By: Rich Tarrant
In the yesteryear it used to be an off – but very soft – colored jest to tell a friend “Your daddy was the milkman”. Today the insult likely falls flat for most persons too young to remember the days when milk and sundry other dairy products were actually delivered right to your doorstep fresh from your local dairy. And it wasn’t until Vermilionite Nancy Kneisel-Tate donated the handy-dandy dairy ordering note gadget to the local history museum that I was reminded of those days and just how much things have changed over the last 50 years. Where does the time go?
Years ago after your milk bottle was emptied you’d wash it and set it out on your porch. In the morning the milkman would come by and replace the empty with a full bottle. As one can see, using the little note gadget, you would turn up a product that you wanted to purchase, stick it in the top of the empty bottle and – presto – the milkman would leave it on your porch. There were, however, some drawbacks to this process.
One of the problems with leaving the milk on the porch for any length of time was that prior to the time when most milk was homogenized it was not uncommon to go to pick up a full bottle from the porch to find that the cream had risen to the top forcing the paper cap off the bottle leaving a mess behind. Although homogenizing isn’t done for health reasons; it’s simply a process that shrinks the cream globules and makes them blend in the milk. Some people prefer their milk to have an even texture; it’s a personal preference. Others believe non-homogenized milk tastes better and like the cream top. [My personal preference is homogenized – not chunky – milk.] After a time one could acquire a galvanized metal insulated box that would hopefully forestall, or at least delay, the aforementioned mess altogether.
The Maurer-Wikel dairy once located on South Street just east of the old South Street School was the primary source of quality dairy products – commercial and residential – for Vermilion and many other communities in Erie County for at least three decades. There were, of course, other dairies in the area before Maurer’s, but none lasted so long. In the 1960s Ralph Reiter and his son Harold purchased the Maurer operation as well as twenty other small dairies around northern Ohio eventually closing the local business, and another page in local history was turned.
One of my brothers (Al) went to work for the Maurer dairy in his early teens as a “jumper” on the milk delivery trucks. A “jumper” rode in the milk truck with the driver and when they made their stops at homes and businesses they would help carry the products to the customers and bring the empties back to the truck. Brother Al was a good and very dependable worker. He liked it so much that he continued to work for the dairy throughout the 50s until shortly after Reiter bought it. Just a few names of those that I recall working there years ago were: all the Maurers (of course), John Goolsby, Howard Bogart, Mr. Spicer, Dave Wilkes, the Boone boys, and Ron Millis. There were many more.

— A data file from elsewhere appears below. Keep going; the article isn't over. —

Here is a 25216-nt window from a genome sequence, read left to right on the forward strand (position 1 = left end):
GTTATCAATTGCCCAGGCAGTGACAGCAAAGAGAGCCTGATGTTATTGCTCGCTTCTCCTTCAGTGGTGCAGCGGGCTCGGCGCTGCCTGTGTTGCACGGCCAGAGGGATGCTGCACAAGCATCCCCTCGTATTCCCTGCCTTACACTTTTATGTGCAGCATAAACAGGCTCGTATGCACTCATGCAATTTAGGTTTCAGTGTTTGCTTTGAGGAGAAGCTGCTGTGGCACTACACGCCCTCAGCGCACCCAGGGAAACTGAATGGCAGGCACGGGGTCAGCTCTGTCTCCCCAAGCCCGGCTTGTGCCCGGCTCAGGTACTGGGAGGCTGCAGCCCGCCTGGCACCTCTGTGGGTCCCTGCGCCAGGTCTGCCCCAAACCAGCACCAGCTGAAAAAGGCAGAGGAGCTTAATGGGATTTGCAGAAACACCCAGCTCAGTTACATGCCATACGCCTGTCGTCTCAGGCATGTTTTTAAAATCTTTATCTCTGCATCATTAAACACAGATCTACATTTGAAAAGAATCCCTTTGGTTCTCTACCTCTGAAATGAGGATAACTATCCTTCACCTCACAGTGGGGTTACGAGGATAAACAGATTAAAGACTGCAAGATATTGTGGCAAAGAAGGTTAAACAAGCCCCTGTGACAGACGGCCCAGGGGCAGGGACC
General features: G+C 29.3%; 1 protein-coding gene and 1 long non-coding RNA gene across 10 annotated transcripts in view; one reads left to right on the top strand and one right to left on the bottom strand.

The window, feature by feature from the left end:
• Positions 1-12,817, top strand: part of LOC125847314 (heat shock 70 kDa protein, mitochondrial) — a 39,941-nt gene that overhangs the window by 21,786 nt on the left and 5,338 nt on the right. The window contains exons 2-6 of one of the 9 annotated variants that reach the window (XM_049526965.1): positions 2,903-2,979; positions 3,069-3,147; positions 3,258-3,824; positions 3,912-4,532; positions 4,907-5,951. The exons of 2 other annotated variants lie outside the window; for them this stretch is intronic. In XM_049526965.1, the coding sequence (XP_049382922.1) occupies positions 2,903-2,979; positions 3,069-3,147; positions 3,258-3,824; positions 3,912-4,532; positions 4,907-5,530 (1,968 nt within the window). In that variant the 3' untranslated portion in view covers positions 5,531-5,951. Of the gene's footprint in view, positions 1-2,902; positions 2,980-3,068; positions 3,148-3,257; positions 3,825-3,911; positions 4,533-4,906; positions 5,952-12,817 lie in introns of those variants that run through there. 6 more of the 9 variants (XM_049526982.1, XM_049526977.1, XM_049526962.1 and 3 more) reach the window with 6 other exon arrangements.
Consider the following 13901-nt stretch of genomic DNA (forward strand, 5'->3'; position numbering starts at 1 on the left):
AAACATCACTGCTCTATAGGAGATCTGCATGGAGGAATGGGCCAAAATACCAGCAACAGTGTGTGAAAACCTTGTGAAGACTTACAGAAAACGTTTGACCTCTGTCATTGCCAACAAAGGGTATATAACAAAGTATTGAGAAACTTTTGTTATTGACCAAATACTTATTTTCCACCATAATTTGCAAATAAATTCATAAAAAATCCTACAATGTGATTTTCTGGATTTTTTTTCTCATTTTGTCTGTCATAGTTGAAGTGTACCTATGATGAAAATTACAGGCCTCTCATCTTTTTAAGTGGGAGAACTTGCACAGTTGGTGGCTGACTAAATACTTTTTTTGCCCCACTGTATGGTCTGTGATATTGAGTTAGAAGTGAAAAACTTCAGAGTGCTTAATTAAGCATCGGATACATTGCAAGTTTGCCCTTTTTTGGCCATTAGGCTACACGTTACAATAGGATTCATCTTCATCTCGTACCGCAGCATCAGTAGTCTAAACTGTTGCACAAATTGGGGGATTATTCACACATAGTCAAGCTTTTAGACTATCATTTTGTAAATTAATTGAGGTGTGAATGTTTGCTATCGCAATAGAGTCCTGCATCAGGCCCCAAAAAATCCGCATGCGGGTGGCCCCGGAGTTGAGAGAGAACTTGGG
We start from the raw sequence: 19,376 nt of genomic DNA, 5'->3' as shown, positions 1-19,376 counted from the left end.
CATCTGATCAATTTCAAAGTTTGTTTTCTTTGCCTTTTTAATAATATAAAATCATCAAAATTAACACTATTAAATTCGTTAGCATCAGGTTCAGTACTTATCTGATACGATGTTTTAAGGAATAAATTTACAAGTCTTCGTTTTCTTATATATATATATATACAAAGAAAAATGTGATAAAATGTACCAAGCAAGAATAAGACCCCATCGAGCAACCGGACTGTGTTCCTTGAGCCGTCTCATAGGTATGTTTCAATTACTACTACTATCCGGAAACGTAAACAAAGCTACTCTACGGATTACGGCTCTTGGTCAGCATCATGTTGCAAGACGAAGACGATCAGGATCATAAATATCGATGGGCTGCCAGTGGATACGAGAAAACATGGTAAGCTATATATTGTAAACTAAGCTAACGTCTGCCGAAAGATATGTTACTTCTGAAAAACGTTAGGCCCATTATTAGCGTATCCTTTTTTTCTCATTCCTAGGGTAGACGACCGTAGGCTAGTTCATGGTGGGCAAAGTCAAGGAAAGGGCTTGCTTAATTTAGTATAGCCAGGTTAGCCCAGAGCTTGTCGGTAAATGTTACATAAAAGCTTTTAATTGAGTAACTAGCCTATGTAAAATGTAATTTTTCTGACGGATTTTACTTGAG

The dairy was really a very cool place, both figuratively and literally. When I was a teen, there were basketball courts behind the school next door where a group of my friends used to play half-court basketball during the summer. It was a hot exercise. So at some point we’d pool our funds and have someone go over to the dairy to buy pint bottles of chocolate milk or orange drink. In those days very few places were air conditioned, but the dairy – probably out of necessity – was literally a very cool place. So buying a cold drink was not only a treat. So was going into the dairy office to buy it.
Now, back to “Your daddy was the milkman”. Because it was the nature of the work for the milkman to visit homes at a very early hour when the lady of the house was alone in the kitchen…well methinks you get my drift. But facts be known there was scarcely time for any amorous rendezvousing. Refrigerated trucks were not made available until about 1954. Prior to that time packed ice kept the products cold. So, in short, time was of the essence when it came to delivering dairy products. At least that’s what my dad always told me.
Ref: Special Thanks: Nancy Kneisel Tate.
Vermilion resident Rich Tarrant has agreed to share many of the photos and stories he has acquired from the former Vermilion News and other local sources with the readers of the Photojournal. Rich is the youngest son and a grandson of the late proprietors of The Vermilion News (1897-1964). Readers may email him at: firstname.lastname@example.org